“I did,” I reply, slapping the top of the bun onto my burger. “I don’t want to go.”
My mother glances over at my dad again, her brow puckering with concern.
I sigh. “Look,” I tell them. “I want to stay at Walden Middle School with my friends. I don’t want to go to some dumb boarding school with a bunch of snobby rich kids.”
Dylan and Ryan start to snicker.
“Hush!” My mother frowns at them, then turns her attention to
me again. “Sweetheart, they’re not snobby rich kids.” She pauses. “Well, some of them are rich, that’s true, but underneath they’re just normal girls like you.”
My mouth, which is open to take a bite of hamburger, gapes at her instead. “Normal? Mom, gimme a break! Have you been downtown and seen those kids? Some of them have chauffeurs! Their parents are movie stars and politicians and stuff like that.”
“Moooovie stars!” chorus the twins.
“Boys!” my mother scolds again. “Jess, I think you’re exaggerating just a tiny bit, don’t you? There are plenty of wealthy people who are perfectly nice and normal. Just look at the Wongs. You’d never know they were—”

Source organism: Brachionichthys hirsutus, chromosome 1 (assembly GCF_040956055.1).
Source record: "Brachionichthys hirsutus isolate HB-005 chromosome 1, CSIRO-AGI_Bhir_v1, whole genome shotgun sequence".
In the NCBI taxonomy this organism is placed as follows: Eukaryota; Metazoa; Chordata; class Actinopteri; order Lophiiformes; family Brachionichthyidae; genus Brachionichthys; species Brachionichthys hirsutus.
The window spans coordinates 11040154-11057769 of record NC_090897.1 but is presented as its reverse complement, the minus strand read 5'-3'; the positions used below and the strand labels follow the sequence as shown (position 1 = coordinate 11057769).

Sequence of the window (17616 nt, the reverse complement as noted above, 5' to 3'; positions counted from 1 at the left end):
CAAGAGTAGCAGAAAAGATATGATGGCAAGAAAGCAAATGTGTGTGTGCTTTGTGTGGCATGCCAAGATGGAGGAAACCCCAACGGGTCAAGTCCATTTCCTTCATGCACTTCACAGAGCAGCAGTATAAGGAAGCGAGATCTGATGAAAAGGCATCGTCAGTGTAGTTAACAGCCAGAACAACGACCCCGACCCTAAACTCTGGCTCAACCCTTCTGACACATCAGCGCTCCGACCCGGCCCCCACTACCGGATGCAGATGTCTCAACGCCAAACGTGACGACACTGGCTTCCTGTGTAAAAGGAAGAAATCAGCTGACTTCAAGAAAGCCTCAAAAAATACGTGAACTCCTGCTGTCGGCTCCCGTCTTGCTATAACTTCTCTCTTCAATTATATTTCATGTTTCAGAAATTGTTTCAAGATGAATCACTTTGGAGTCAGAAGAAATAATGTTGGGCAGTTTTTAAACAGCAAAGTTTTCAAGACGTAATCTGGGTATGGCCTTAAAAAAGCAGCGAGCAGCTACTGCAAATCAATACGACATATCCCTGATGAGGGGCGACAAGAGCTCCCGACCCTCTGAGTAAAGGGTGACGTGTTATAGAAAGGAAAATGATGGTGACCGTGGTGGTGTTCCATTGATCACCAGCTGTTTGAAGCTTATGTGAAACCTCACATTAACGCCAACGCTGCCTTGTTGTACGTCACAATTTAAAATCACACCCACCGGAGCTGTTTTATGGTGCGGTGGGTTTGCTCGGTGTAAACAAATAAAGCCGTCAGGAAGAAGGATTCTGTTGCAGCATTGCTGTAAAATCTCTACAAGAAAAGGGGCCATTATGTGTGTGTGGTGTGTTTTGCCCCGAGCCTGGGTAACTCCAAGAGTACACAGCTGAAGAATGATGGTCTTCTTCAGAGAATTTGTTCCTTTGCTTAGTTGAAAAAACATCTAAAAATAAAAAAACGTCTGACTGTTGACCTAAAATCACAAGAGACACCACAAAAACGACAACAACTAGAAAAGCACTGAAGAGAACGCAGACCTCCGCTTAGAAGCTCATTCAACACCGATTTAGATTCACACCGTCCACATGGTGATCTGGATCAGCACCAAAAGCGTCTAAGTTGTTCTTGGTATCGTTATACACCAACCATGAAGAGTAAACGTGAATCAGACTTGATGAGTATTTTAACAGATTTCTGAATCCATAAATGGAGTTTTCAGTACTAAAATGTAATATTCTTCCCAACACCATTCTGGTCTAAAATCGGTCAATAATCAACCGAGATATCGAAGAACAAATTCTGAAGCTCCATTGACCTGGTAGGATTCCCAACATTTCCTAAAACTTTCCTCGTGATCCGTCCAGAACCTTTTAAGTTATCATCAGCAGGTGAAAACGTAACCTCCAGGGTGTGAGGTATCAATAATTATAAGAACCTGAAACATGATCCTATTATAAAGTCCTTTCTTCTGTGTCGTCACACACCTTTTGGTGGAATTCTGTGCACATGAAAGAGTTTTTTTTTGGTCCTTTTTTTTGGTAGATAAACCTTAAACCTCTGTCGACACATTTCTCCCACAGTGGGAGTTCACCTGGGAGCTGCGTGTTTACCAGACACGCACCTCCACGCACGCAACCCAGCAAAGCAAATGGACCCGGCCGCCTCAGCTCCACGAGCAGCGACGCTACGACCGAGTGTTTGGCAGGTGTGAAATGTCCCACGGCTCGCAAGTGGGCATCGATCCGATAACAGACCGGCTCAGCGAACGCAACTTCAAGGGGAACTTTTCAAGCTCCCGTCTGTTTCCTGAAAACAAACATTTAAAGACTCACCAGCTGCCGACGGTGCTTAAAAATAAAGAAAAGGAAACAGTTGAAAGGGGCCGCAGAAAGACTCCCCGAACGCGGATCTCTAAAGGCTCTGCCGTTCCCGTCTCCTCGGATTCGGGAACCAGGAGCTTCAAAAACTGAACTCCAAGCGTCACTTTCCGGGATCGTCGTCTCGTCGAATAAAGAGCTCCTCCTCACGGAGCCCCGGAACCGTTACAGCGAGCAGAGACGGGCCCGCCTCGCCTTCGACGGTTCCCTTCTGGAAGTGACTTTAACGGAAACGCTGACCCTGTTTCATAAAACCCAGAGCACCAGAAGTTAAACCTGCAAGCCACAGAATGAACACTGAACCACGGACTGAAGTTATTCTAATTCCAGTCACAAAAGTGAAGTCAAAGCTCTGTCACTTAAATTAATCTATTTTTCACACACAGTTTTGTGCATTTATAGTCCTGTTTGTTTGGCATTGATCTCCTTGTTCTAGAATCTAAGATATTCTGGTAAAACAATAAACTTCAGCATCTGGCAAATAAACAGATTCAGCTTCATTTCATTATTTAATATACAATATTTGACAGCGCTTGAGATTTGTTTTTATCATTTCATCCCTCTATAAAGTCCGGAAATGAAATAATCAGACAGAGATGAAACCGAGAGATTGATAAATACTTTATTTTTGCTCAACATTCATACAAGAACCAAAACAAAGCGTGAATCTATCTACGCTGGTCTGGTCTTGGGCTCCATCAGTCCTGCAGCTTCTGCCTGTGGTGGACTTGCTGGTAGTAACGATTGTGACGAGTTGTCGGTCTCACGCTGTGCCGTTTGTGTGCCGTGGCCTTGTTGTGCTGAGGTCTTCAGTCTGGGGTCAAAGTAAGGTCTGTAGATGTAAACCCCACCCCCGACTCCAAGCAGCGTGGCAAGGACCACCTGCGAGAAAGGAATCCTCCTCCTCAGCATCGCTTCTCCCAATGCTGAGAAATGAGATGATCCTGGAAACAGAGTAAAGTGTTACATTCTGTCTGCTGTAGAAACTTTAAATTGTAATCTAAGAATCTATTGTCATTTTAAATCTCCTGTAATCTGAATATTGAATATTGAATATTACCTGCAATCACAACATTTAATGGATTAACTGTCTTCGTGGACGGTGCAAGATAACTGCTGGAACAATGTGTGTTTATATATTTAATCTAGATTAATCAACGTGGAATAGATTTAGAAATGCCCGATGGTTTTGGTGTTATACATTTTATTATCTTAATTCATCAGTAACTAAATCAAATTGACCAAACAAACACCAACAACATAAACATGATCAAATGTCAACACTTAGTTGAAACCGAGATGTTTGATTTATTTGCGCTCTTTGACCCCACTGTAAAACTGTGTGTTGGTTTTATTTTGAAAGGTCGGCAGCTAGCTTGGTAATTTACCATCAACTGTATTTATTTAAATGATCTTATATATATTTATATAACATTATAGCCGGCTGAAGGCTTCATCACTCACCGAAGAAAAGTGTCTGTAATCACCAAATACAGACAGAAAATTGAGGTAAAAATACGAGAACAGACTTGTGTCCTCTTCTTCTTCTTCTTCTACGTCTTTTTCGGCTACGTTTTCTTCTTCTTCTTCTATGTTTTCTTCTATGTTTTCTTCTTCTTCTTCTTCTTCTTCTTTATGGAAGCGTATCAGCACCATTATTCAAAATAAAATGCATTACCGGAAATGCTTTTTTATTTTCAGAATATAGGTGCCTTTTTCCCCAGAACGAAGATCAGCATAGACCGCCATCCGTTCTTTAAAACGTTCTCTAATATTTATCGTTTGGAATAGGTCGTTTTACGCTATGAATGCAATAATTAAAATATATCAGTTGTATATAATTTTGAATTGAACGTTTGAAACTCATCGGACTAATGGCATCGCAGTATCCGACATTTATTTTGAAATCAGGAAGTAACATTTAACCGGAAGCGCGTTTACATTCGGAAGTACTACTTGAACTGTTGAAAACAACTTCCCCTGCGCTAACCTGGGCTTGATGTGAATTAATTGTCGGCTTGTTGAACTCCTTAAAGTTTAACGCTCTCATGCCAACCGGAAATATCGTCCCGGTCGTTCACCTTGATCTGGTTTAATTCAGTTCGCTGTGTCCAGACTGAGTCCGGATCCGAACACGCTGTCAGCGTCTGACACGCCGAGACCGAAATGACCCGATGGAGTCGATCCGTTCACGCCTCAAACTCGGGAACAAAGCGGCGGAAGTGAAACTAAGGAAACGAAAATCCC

“Bazillionaires?” my dad suggests.
“Michael! I’m trying to make a point here, and you’re not helping.”
“Sorry,” my dad says cheerfully.
“At any rate,” my mother continues, “I think you’re being too hasty about this decision, Jess. It’s an amazing opportunity. Besides, you already spend part of your day away from Walden—I don’t see how going to Colonial Academy would be all that different.”
“True,” says my father. “It’s not like it’s in China—it’s right here in town.”